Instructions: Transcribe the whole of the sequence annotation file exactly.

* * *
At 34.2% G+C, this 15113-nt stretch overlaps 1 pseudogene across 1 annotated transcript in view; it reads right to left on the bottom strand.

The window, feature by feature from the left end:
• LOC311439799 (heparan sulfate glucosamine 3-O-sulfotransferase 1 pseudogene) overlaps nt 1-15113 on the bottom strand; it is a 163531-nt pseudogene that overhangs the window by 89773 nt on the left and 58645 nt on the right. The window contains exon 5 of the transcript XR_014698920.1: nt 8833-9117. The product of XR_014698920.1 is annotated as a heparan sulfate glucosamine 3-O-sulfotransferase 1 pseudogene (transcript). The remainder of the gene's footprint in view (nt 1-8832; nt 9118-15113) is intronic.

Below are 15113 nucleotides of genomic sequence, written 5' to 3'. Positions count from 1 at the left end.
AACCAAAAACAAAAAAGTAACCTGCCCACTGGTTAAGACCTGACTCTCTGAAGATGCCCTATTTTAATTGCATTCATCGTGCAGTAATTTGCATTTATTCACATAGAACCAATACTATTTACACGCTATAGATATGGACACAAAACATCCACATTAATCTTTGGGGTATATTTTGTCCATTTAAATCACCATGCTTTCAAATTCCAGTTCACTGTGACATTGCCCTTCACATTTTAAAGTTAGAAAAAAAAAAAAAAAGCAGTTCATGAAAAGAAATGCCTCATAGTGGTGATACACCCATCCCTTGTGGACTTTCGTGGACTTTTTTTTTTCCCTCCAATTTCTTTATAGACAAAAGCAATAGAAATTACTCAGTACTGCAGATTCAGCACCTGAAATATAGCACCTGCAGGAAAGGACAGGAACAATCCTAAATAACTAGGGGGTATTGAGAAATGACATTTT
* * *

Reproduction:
At 34.2% G+C, this 15113-nt stretch overlaps 1 pseudogene across 1 annotated transcript in view; it reads right to left on the bottom strand.

The window, feature by feature from the left end:
• LOC311439799 (heparan sulfate glucosamine 3-O-sulfotransferase 1 pseudogene) overlaps nt 1-15113 on the bottom strand; it is a 163531-nt pseudogene that overhangs the window by 89773 nt on the left and 58645 nt on the right. The window contains exon 5 of the transcript XR_014698920.1: nt 8833-9117. The product of XR_014698920.1 is annotated as a heparan sulfate glucosamine 3-O-sulfotransferase 1 pseudogene (transcript). The remainder of the gene's footprint in view (nt 1-8832; nt 9118-15113) is intronic.

Below are 15113 nucleotides of genomic sequence, written 5' to 3'. Positions count from 1 at the left end.
AACCAAAAACAAAAAAGTAACCTGCCCACTGGTTAAGACCTGACTCTCTGAAGATGCCCTATTTTAATTGCATTCATCGTGCAGTAATTTGCATTTATTCACATAGAACCAATACTATTTACACGCTATAGATATGGACACAAAACATCCACATTAATCTTTGGGGTATATTTTGTCCATTTAAATCACCATGCTTTCAAATTCCAGTTCACTGTGACATTGCCCTTCACATTTTAAAGTTAGAAAAAAAAAAAAAAAGCAGTTCATGAAAAGAAATGCCTCATAGTGGTGATACACCCATCCCTTGTGGACTTTCGTGGACTTTTTTTTTTCCCTCCAATTTCTTTATAGACAAAAGCAATAGAAATTACTCAGTACTGCAGATTCAGCACCTGAAATATAGCACCTGCAGGAAAGGACAGGAACAATCCTAAATAACTAGGGGGTATTGAGAAATGACATTTT